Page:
A recent network meta-analysis has proved antidepressants to be well-tolerated in major depressive disorder in children and adolescents [9], although they do not seem to offer a clear advantage against psychotherapeutic interventions. These trials include use of amitriptyline, citalopram, clomipramine, desipramine, duloxetine, escitalopram, fluoxetine, imipramine, mirtazapine, nefazodone, nortriptyline, paroxetine, sertraline, and venlafaxine [8]. Only fluoxetine showed statistically significant differences with placebo. In terms of tolerability, fluoxetine was better than duloxetine and imipramine. According to these results, fluoxetine should be considered the best option when considering medication to treat moderate-to-severe depression in children and adolescents, when they do not have access to psychotherapy or have not responded to nonpharmacological interventions. Evidence suggests a significantly increased risk for suicidality (suicidal behavior or ideation) in young people given venlafaxine for the treatment of major depressive disorder [10].

2. Selective serotonin reuptake inhibitors (SSRIs)

2.1. Fluoxetine

2.1.1. Pharmacodynamics

  • Action mechanism: fluoxetine increases the release of serotonin (5-HT) and inhibits reuptake pump. Possibly increases serotonergic neurotransmission.

  • A receptor affinity: receptors desensitize 5-HT, especially 5-HT1A autoreceptors. It also has antagonist properties on 5-HT2C (serotonin) receptors, which could increase the release of norepinephrine and dopamine.

2.1.2. Pharmacokinetics

Fluoxetine is absorbed in gastrointestinal tract and metabolized by the liver. The active metabolite, norfluoxetine, has a half-life of 2 weeks. The original drug has a half-life of 2–3 days. Inhibits cytochrome P450 2D6 (CYP2D6) and cytochrome P450 3A (CYP3A).

2.1.3. Drug and food interactions

  • Fluoxetine can increase tricyclic antidepressants concentrations.

  • It can cause a fatal serotonin syndrome when combined with monoamine oxidase inhibitors (MAOIs), so it should be used only after 14 days of treatment with this group of drugs.

  • It can displace other drugs with high protein binding (warfarin).

  • It can cause weakness, hyperreflexia, and incoordination when combined with sumatriptan and other triptans.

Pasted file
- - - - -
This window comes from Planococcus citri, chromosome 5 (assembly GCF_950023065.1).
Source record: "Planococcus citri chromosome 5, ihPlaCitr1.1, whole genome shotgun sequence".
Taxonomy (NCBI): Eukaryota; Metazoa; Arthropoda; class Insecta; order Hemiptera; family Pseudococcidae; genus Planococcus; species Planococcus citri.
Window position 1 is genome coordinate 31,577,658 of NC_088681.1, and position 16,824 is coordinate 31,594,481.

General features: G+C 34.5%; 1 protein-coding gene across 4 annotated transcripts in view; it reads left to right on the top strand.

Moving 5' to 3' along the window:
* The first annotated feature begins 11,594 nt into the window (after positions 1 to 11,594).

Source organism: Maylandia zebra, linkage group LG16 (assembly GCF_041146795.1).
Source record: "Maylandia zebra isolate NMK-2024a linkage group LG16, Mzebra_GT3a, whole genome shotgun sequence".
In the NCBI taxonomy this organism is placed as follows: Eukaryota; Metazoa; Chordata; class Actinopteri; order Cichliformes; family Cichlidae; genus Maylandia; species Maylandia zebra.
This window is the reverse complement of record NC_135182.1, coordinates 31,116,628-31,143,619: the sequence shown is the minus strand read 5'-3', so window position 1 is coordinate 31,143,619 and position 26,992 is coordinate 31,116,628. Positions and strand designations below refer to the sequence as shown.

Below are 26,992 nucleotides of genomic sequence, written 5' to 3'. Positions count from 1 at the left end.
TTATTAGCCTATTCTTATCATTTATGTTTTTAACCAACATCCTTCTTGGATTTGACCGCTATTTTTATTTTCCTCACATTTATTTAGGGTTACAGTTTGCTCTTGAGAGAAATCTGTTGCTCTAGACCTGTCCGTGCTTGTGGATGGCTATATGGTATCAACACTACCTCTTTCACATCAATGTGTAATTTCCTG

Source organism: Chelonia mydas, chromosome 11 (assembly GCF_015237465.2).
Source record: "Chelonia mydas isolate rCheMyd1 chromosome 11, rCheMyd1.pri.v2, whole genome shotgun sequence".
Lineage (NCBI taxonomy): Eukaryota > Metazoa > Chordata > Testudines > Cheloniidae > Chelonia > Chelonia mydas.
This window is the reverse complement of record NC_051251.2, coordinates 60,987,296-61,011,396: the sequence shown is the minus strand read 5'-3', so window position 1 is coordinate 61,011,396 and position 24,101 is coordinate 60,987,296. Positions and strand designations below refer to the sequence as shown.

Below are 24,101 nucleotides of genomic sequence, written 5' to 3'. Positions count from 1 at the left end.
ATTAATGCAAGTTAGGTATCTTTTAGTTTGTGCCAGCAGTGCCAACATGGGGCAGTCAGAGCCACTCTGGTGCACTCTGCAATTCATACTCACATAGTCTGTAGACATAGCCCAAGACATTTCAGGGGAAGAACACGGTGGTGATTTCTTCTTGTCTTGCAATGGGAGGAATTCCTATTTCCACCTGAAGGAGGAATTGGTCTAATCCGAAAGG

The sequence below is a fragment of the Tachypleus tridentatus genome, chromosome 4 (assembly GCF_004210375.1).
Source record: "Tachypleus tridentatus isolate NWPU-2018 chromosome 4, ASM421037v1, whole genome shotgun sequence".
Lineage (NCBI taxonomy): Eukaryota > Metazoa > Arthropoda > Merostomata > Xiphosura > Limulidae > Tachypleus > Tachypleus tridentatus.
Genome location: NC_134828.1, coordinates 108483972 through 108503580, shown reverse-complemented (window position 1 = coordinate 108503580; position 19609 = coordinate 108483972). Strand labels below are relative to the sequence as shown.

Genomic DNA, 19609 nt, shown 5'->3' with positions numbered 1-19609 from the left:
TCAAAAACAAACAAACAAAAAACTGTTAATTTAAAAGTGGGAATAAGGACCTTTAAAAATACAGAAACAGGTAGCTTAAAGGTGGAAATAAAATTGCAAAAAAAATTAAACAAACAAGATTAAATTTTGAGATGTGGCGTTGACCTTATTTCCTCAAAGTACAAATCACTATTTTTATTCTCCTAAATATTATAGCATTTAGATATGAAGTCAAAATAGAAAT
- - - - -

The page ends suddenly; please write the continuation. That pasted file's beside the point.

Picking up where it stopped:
• It can cause bleeding, especially when combined with other blood thinners.

  • It may interfere with the analgesic actions of codeine (by inhibiting CYP2D6). By the same route could increase the concentration of atomoxetine and some beta-blockers. It could increase concentrations of thioridazine and cause heart arrhythmias.

  • It can reduce the clearance of trazodone and diazepam, increasing their concentrations.

  • By inhibiting cytochrome CYP3A4 may increase concentrations of alprazolam, buspirone, and triazolam as well as the concentration of some cholesterol-lowering HMG Coa (3-hidroxi-3-metilglutaril-coenzima A o β-hidroxi-β-metilglutaril-coenzima A) (e.g., simvastatin, atorvastatin, and lovastatin).

  • It could increase concentrations of pimozide and produce dangerous QTc prolongation and cardiac arrhythmias.

  • Tramadol increases the convulsion risk in patients taking antidepressants.

2.1.4. Side effects and toxicology

  • Sexual dysfunction.

  • Decreased appetite, nausea, diarrhea, constipation, and dry mouth.

  • Insomnia, sedation, agitation, tremors, headache, and dizziness.

  • Sweating.

  • Hematomas and rarely bleeds.

  • Patients diagnosed with bipolar disorder, psychotic disorder, or bipolar or psychotic disorder undiagnosed may be more vulnerable to the pharmacological actions of SSRIs on the central nervous system (CNS).

The appearance of these side effects by itself does not need the withdrawal of the drug, but the decision should be individualized. Sometimes these adverse effects could be very disturbing por the patient, so if this happens we recommend to decrease the dose and wait, being able to rise again progressively in case of improving the symptoms. In case of persistent effects despite decreasing the dose, consider withdrawing the drug.

In high risk bleeding patients, consider prescribing another antidepressants (nonSSRIs). In patients taking antidepressants with high affinity for serotonin receptors, it is advised to avoid or decrease the use of nonsteroidal anti-inflammatory drugs or aspirin.

2.1.5. Use in children and adolescents

  • Posology: fluoxetine has been approved for depression and obsessive-compulsive disorder (OCD). Teens usually receive the same dose as adults, children receive slightly lower dose. They should be administered in a single dose, usually in the morning. The liquid solution facilitates management in children.

  • How to start treatment: you have to gradually increase the drug. The starting dose is 10 mg/day for anxiety disorders and depressive disorders; gradually increase the dose to achieve therapeutic range (usually 20 mg/day). In bulimia nervosa, the dose is 60–80 mg/day in adolescents and in children slightly lower.

  • Phase maintenance dose should be carefully adjusted: it is recommended that treatment should be maintained between 6–12 months after reaching the clinical improvement.

  • For long-term use: it is safe for an extended period.

  • Treatment withdrawal: no need to taper the dosage as fluoxetine alone is removed gradually due to the long half-life that has and shares with its active metabolites.

2.2. Sertraline

2.2.1. Pharmacodynamics